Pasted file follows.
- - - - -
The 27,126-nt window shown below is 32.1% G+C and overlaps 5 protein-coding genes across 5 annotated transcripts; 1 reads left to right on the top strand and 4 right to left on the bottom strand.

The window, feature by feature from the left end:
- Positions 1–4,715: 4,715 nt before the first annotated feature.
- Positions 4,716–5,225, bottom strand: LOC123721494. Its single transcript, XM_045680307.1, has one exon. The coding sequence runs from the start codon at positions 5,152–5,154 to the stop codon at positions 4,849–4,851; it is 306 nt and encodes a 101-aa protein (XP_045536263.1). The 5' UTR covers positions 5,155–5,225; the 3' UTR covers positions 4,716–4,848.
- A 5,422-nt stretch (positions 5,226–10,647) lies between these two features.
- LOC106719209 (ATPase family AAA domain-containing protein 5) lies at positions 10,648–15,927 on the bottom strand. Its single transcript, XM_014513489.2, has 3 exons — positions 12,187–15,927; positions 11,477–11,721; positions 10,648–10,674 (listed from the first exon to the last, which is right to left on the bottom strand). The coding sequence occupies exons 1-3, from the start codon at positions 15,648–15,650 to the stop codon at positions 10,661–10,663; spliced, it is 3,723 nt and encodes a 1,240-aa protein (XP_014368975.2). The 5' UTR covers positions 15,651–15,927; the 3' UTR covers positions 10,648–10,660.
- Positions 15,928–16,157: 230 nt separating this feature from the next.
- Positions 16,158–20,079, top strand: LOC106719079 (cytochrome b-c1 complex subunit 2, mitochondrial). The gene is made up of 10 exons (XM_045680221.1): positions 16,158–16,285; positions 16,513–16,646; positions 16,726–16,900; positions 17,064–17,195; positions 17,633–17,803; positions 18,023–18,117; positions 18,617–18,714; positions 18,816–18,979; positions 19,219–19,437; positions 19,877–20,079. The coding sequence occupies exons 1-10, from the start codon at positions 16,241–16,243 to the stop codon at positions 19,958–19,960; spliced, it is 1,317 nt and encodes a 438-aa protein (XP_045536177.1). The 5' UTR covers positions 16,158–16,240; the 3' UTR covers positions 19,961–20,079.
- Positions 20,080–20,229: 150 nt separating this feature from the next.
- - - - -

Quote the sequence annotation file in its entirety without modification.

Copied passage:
The 27,126-nt window shown below is 32.1% G+C and overlaps 5 protein-coding genes across 5 annotated transcripts; 1 reads left to right on the top strand and 4 right to left on the bottom strand.

The window, feature by feature from the left end:
- Positions 1–4,715: 4,715 nt before the first annotated feature.
- Positions 4,716–5,225, bottom strand: LOC123721494. Its single transcript, XM_045680307.1, has one exon. The coding sequence runs from the start codon at positions 5,152–5,154 to the stop codon at positions 4,849–4,851; it is 306 nt and encodes a 101-aa protein (XP_045536263.1). The 5' UTR covers positions 5,155–5,225; the 3' UTR covers positions 4,716–4,848.
- A 5,422-nt stretch (positions 5,226–10,647) lies between these two features.
- LOC106719209 (ATPase family AAA domain-containing protein 5) lies at positions 10,648–15,927 on the bottom strand. Its single transcript, XM_014513489.2, has 3 exons — positions 12,187–15,927; positions 11,477–11,721; positions 10,648–10,674 (listed from the first exon to the last, which is right to left on the bottom strand). The coding sequence occupies exons 1-3, from the start codon at positions 15,648–15,650 to the stop codon at positions 10,661–10,663; spliced, it is 3,723 nt and encodes a 1,240-aa protein (XP_014368975.2). The 5' UTR covers positions 15,651–15,927; the 3' UTR covers positions 10,648–10,660.
- Positions 15,928–16,157: 230 nt separating this feature from the next.
- Positions 16,158–20,079, top strand: LOC106719079 (cytochrome b-c1 complex subunit 2, mitochondrial). The gene is made up of 10 exons (XM_045680221.1): positions 16,158–16,285; positions 16,513–16,646; positions 16,726–16,900; positions 17,064–17,195; positions 17,633–17,803; positions 18,023–18,117; positions 18,617–18,714; positions 18,816–18,979; positions 19,219–19,437; positions 19,877–20,079. The coding sequence occupies exons 1-10, from the start codon at positions 16,241–16,243 to the stop codon at positions 19,958–19,960; spliced, it is 1,317 nt and encodes a 438-aa protein (XP_045536177.1). The 5' UTR covers positions 16,158–16,240; the 3' UTR covers positions 19,961–20,079.
- Positions 20,080–20,229: 150 nt separating this feature from the next.